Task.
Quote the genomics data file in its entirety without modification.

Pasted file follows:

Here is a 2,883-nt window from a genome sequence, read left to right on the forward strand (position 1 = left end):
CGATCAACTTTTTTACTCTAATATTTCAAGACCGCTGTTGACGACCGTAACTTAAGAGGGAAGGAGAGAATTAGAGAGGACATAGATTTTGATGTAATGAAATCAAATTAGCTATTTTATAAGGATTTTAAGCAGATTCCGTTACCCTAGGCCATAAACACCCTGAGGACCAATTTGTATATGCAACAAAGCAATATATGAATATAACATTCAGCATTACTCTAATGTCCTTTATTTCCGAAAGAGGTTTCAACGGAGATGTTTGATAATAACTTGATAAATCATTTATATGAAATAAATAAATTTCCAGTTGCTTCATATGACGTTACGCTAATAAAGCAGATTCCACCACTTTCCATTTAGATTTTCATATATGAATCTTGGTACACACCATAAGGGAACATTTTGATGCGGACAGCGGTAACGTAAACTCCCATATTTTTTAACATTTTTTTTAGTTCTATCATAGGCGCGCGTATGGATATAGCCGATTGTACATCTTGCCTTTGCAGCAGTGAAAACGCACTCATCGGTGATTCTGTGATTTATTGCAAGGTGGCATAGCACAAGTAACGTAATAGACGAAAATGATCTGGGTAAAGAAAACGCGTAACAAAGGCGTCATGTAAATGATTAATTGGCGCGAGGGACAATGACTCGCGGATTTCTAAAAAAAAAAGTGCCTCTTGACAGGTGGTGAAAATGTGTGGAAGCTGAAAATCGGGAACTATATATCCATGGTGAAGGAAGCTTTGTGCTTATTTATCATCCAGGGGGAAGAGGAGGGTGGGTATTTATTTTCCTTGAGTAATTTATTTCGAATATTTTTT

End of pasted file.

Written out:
Here is a 2,883-nt window from a genome sequence, read left to right on the forward strand (position 1 = left end):
CGATCAACTTTTTTACTCTAATATTTCAAGACCGCTGTTGACGACCGTAACTTAAGAGGGAAGGAGAGAATTAGAGAGGACATAGATTTTGATGTAATGAAATCAAATTAGCTATTTTATAAGGATTTTAAGCAGATTCCGTTACCCTAGGCCATAAACACCCTGAGGACCAATTTGTATATGCAACAAAGCAATATATGAATATAACATTCAGCATTACTCTAATGTCCTTTATTTCCGAAAGAGGTTTCAACGGAGATGTTTGATAATAACTTGATAAATCATTTATATGAAATAAATAAATTTCCAGTTGCTTCATATGACGTTACGCTAATAAAGCAGATTCCACCACTTTCCATTTAGATTTTCATATATGAATCTTGGTACACACCATAAGGGAACATTTTGATGCGGACAGCGGTAACGTAAACTCCCATATTTTTTAACATTTTTTTTAGTTCTATCATAGGCGCGCGTATGGATATAGCCGATTGTACATCTTGCCTTTGCAGCAGTGAAAACGCACTCATCGGTGATTCTGTGATTTATTGCAAGGTGGCATAGCACAAGTAACGTAATAGACGAAAATGATCTGGGTAAAGAAAACGCGTAACAAAGGCGTCATGTAAATGATTAATTGGCGCGAGGGACAATGACTCGCGGATTTCTAAAAAAAAAAGTGCCTCTTGACAGGTGGTGAAAATGTGTGGAAGCTGAAAATCGGGAACTATATATCCATGGTGAAGGAAGCTTTGTGCTTATTTATCATCCAGGGGGAAGAGGAGGGTGGGTATTTATTTTCCTTGAGTAATTTATTTCGAATATTTTTT